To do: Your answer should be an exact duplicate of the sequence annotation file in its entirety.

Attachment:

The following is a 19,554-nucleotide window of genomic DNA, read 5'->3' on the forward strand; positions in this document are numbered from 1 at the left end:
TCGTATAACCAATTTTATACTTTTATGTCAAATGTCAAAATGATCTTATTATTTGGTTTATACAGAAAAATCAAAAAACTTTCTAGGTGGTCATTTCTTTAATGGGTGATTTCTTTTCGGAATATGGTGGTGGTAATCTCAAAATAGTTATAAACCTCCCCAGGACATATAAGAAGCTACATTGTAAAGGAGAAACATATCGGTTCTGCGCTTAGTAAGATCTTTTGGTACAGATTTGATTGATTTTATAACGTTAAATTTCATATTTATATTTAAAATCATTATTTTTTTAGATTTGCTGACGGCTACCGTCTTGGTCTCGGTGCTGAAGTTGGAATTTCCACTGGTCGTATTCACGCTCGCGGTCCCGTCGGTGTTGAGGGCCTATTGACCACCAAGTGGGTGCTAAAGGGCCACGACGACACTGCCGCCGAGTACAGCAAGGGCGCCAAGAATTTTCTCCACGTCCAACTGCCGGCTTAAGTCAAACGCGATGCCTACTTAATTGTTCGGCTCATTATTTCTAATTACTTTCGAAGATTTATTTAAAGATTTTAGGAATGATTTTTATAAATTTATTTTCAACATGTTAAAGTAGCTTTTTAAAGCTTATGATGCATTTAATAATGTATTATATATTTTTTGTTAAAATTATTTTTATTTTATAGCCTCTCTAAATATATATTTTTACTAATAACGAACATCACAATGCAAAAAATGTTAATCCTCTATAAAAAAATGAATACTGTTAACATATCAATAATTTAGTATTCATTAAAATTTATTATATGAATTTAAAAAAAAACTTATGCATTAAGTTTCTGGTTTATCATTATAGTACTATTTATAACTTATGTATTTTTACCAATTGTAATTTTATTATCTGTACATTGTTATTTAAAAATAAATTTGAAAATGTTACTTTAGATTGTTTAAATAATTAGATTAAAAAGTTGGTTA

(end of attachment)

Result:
The following is a 19,554-nucleotide window of genomic DNA, read 5'->3' on the forward strand; positions in this document are numbered from 1 at the left end:
TCGTATAACCAATTTTATACTTTTATGTCAAATGTCAAAATGATCTTATTATTTGGTTTATACAGAAAAATCAAAAAACTTTCTAGGTGGTCATTTCTTTAATGGGTGATTTCTTTTCGGAATATGGTGGTGGTAATCTCAAAATAGTTATAAACCTCCCCAGGACATATAAGAAGCTACATTGTAAAGGAGAAACATATCGGTTCTGCGCTTAGTAAGATCTTTTGGTACAGATTTGATTGATTTTATAACGTTAAATTTCATATTTATATTTAAAATCATTATTTTTTTAGATTTGCTGACGGCTACCGTCTTGGTCTCGGTGCTGAAGTTGGAATTTCCACTGGTCGTATTCACGCTCGCGGTCCCGTCGGTGTTGAGGGCCTATTGACCACCAAGTGGGTGCTAAAGGGCCACGACGACACTGCCGCCGAGTACAGCAAGGGCGCCAAGAATTTTCTCCACGTCCAACTGCCGGCTTAAGTCAAACGCGATGCCTACTTAATTGTTCGGCTCATTATTTCTAATTACTTTCGAAGATTTATTTAAAGATTTTAGGAATGATTTTTATAAATTTATTTTCAACATGTTAAAGTAGCTTTTTAAAGCTTATGATGCATTTAATAATGTATTATATATTTTTTGTTAAAATTATTTTTATTTTATAGCCTCTCTAAATATATATTTTTACTAATAACGAACATCACAATGCAAAAAATGTTAATCCTCTATAAAAAAATGAATACTGTTAACATATCAATAATTTAGTATTCATTAAAATTTATTATATGAATTTAAAAAAAAACTTATGCATTAAGTTTCTGGTTTATCATTATAGTACTATTTATAACTTATGTATTTTTACCAATTGTAATTTTATTATCTGTACATTGTTATTTAAAAATAAATTTGAAAATGTTACTTTAGATTGTTTAAATAATTAGATTAAAAAGTTGGTTA